Last week, Harsha Nahata wrote a column in The Michigan Daily addressing the silence of our generation — “Generation Q” for “quiet,” according to a New York Times columnist. We’re not necessarily ignorant or apathetic to all the shit that goes on in essentially every corner of the world, but eventually we reach a point where “save the world” turns into “shit happens.” So, we become wrapped up in our own lives. We have our games and our shows and our Netflix and our beds at night that keep us warmer than the food particles nestled between the keys of our Macbooks. We’re watching and we’re warm, and life develops a lulling pattern over which there’s a hum like a fan by your bedside — white noise that you don’t even bother to speak over.

OK, let’s all agree that apathy is overall shitty. But I don’t think silence necessarily equates to indifference. Silence isn’t always a failure to respond, but rather can be a tactical action. Sometimes it kills us to be silent, but we do so because it seems to be the best decision in a given context. So, when is it OK to be quiet?

Well, I’m not entirely sure, as there are an impossible number of combinations of events in which a person could either speak or not speak. More often than not, there are other methods of action, too, beyond speaking or not speaking. Ugh, life’s so complicated.

Let me begin with a conversation I had last week. I was talking to my current mentor in the School of Education. She’s pretty brilliant from what I’ve gathered after a few weeks of sitting in her classroom and talking with her in the hallways amid the riptide of high-school students. Our conversations are usually pretty dense in comparison to the discussions of chemistry exams and dance dates. The teacher said to the other teaching interns and me something along the lines of, “Always teach your classroom like there is at least one gay student in it. Because there probably is.” What she meant was to be aware of our audience and how heteronormativity is totally a thing (although Microsoft Word may argue otherwise — damn those red squiggly lines) and we need to be mindful of LGBTQ students. As a teacher, don’t assume heteronormativity. Actively work to create an atmosphere of respect for all students in the classroom.

That said, what if the students assume heterosexuality in their teacher? What if there isn’t an atmosphere of respect for the teacher? And what if this isn’t just in the classroom, but in the entire school or the community of the city or town itself? What if a male teacher, when asked what he did over winter break, were to respond with, “I went skiing with my boyfriend”?

As our mentor and teacher said, that has the potential to “create a stir” in the classroom. And maybe that’s all that would happen, and the school year would continue, and that teacher would go scuba diving with his boyfriend during spring break or something, and tell his students about that, too. But maybe a student in the class would go home and tell his parents about his teacher’s boyfriend while seating himself at the dinner table, and maybe that would create a stir somewhere between the mashed potatoes and the chicken casserole — a stir that would eventually make its way back to the administration, an administration that doesn’t like the idea of male teachers skiing with other males … (I realize this sounds petty and absurd — that’s the point.) And while I’m speaking in hypotheticals, this scenario is something that is still very, very real in the 21st century. Just Google teacher fired for being gay. The results are disgusting, all 15 million of them.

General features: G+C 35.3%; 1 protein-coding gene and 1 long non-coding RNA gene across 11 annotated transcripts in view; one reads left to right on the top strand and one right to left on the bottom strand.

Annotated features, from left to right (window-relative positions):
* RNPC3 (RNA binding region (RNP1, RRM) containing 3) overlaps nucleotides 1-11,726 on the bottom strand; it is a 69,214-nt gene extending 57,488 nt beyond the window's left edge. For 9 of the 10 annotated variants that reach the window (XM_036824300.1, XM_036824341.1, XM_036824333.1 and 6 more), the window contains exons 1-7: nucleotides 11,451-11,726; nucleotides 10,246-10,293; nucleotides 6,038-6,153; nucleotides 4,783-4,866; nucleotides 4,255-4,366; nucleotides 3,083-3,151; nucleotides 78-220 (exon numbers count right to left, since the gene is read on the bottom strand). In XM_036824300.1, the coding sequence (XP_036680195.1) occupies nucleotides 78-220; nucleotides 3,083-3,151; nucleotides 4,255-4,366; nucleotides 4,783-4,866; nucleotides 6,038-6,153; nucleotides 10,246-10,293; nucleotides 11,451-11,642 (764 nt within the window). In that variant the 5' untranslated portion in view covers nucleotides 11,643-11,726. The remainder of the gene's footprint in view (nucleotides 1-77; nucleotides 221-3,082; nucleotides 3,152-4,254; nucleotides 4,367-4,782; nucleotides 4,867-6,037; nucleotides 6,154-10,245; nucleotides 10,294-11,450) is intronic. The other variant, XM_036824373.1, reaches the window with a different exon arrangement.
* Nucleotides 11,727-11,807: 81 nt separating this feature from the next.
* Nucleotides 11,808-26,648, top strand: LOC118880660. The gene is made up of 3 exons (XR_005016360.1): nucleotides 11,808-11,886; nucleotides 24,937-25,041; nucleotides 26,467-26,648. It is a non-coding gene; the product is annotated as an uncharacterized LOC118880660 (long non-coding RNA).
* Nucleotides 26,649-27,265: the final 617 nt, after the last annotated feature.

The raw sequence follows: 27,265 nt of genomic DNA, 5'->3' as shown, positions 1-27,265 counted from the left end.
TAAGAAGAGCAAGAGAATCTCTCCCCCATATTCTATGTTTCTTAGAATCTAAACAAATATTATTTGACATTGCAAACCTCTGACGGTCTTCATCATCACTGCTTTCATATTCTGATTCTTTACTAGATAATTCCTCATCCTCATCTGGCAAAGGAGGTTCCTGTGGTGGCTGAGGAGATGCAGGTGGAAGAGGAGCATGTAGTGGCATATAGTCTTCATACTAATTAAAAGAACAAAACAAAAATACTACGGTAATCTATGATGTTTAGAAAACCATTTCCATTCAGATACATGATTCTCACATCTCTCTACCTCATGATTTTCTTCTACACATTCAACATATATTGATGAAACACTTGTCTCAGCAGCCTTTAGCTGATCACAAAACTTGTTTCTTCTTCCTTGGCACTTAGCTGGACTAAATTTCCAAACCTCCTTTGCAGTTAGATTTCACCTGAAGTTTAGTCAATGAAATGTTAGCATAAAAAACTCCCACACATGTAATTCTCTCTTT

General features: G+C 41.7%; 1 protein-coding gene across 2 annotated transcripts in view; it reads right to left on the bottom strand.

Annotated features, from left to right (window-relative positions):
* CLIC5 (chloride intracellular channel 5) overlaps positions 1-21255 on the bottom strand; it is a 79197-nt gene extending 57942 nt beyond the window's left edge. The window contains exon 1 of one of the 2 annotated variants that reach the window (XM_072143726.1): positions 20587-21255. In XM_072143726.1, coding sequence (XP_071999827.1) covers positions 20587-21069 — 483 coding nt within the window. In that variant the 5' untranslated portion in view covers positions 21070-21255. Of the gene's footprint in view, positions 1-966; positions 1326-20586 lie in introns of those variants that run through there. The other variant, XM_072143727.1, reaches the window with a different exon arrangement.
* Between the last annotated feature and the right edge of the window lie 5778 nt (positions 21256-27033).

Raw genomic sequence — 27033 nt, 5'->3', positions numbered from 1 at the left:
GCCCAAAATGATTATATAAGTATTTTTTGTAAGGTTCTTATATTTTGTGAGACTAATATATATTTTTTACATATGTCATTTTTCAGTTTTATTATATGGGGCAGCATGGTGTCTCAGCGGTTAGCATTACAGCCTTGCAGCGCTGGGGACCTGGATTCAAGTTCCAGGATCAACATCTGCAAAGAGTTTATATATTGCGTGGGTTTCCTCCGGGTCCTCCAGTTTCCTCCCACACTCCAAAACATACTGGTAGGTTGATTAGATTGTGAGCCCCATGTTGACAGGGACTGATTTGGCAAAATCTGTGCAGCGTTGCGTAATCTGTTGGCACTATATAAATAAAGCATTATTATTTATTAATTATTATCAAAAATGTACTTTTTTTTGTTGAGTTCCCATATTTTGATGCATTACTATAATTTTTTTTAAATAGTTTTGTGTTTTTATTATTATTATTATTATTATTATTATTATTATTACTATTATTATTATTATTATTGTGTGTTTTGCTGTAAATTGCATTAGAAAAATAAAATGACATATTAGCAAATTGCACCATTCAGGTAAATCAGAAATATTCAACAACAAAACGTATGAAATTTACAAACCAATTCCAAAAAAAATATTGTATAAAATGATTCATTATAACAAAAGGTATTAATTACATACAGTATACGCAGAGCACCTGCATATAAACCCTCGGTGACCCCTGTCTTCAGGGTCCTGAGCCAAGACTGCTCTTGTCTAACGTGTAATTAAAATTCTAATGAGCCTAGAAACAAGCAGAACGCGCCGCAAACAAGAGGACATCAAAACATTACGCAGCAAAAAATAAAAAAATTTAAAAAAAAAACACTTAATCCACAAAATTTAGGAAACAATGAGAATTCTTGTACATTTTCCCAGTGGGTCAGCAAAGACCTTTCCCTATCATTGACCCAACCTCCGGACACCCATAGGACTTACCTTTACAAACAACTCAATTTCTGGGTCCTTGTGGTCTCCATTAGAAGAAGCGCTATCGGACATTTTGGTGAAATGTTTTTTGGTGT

So, yeah, I can see why sometimes it’s easier to just remain quiet, or to simply say, “I went skiing,” and leave it at that. Just like it’s easier to simply ignore — or perhaps smile back — at the men jeering at you as you march home in stilettos at 2:30 in the morning. Not every situation offers an equal opportunity to speak your mind. In some situations, it’s not only easier, but also safer to say nothing. And we must respect the right to say nothing. Because that may simply be the smartest thing to do — it sucks, but it’s true.

So, then, how do things ever change? How will we ever progress if we’re cowering atop our stilettos or censoring pages of our travel journals? If we’re scared and silent?

Change requires people to speak out — and not solely or not necessarily the people who are experiencing this oppression — but the people who have the power and privilege to speak out against it, and suffer no to minimal repercussions. This ties back into Nahata’s column — “It’s not enough for one person to raise their voice — we all need to,” she writes. But the “we all” in that sentence isn’t always possible. By all means, I believe that those who are oppressed or marginalized in whatever way certainly have the right to voice their opinions just as loudly. However, realistically, it’s not an obligation or even always a possibility.

Katie Steen can be reached at katheliz@umich.edu.

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